Electronic government capabilities - in which governments offer services online to citizens, businesses, other government entities, and employees - is a crucial part of a nation’s technological development. Although countries in the Middle East and North Africa (MENA) region have taken strides in implementing e-government, there is still substantial ground to cover. To successfully implement e-government, MENA nations must take a customer-centric approach, and governments must create comprehensive, sustainable development plans, according to a new study by Booz & Company.
The rise of e-government
Traditionally, government services or information are obtained by visiting a government office in person. “Instead, electronic government (or e-government) models leverage Internet technology to make government services more efficient, reliable, expedient and customer focused” explained Ramez Shehadi, the Vice President leading the IT Strategy Practice of Booz & Company in the Middle East. Around the world, e-government empowers governments to become more customer-centric and to lead their countries in information initiatives. This is an essential issue in light of:
Global competition to attract investments and foster diversity in national economic development
Pressure for public sector modernization from citizens and companies
A desire for increased efficiency and service orientation in public administration
The drive for new ways to meet citizens’ needs and offer transparency and participation
An increasing digital divide between rural and urban areas.
“e-government is vital for MENA countries to be competitive globally, facilitate a conducive environment for foreign investments, and constantly support national sector developments,” said Raymond Khoury, a principal at Booz & Company. Gulf Cooperation Council (GCC) countries’ initial reluctance to information and communication technology (ICT) has changed recently, with some countries now emerging as global pioneers in e-government.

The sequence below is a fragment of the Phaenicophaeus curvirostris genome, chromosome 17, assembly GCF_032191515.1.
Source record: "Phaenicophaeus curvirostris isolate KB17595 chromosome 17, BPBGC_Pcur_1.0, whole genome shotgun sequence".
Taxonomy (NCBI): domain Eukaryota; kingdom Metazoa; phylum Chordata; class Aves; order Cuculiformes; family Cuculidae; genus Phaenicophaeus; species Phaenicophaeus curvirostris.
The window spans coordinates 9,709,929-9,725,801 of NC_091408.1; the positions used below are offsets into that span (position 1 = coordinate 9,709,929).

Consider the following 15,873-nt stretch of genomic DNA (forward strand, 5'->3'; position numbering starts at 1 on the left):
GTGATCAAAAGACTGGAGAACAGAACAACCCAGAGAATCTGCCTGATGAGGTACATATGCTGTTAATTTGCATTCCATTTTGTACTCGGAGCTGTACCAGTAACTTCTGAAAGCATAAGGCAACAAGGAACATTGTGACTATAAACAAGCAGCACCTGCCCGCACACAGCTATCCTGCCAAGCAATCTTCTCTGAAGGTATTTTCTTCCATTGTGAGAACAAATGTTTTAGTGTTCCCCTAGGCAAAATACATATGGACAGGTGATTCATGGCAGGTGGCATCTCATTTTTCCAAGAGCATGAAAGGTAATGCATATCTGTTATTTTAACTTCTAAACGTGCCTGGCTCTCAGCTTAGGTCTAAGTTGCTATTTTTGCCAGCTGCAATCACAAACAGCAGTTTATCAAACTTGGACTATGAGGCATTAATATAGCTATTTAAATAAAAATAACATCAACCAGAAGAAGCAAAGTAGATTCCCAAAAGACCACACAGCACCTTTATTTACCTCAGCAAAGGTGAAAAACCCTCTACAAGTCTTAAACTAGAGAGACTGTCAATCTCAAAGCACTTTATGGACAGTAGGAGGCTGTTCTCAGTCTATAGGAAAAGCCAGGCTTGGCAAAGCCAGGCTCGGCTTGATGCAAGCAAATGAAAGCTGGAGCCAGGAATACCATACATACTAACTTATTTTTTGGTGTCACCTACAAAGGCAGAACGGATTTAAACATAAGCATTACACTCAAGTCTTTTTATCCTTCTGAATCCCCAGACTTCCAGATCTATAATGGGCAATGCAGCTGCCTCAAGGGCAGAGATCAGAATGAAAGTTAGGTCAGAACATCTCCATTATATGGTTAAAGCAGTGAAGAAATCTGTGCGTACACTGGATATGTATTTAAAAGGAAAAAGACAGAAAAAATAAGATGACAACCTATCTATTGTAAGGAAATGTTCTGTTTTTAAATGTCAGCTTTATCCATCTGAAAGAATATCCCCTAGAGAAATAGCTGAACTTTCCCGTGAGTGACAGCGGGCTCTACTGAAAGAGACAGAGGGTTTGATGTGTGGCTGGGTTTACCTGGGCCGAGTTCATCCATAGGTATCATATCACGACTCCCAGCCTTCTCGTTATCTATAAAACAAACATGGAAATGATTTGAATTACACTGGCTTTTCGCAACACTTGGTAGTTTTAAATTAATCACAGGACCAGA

In the climate of economic development, reform, and bold commercial ventures, there is a strong opportunity to develop e-government as part of state reforms, thereby introducing a state-of-the-art customer-centric administrative system without the burden and complexity associated with the integration and maintenance of silo-ed legacy systems.
The greatest e-government opportunity lies in national development. It will increase technological skills and computer literacy for citizens and will boost private sector initiatives. “The widespread adoption of ICT will also bring cost savings to the state, particularly as a result of better productivity and effective decision-making,” stated Shehadi.
Prerequisites and barriers to e-government
A number of elements must be in place for an e-government program to be successful - including a stable political and economic environment. In addition, governments must have an e-government development agenda with a clearly defined timetable to allow for effective implementation. The country’s citizens must also be comfortable with the resulting new ICT services. “e-government services uptake is directly correlated to the capability of society to access the Internet and effectively fulfill service inquiries or transactions online” explained Khoury. The government cannot get a return on its investment without a society of stakeholders able to benefit from this new model of service delivery. Conducting effective awareness and informal education campaigns is one solution. This, however, needs to be accompanied by incentives for a larger group of customers to access the Internet.
e-government provides the platform for independent government institutions to operate in a de-centralized and de-concentrated manner - as long as they achieve certain performance goals. This will facilitate timely decision making and more efficient performance. “Allowing the private sector to run certain operations additionally allows for effective delivery of services, usually at a reduced cost. Human resource development in the public sector is also key in the creation of e-government,” commented Shehadi.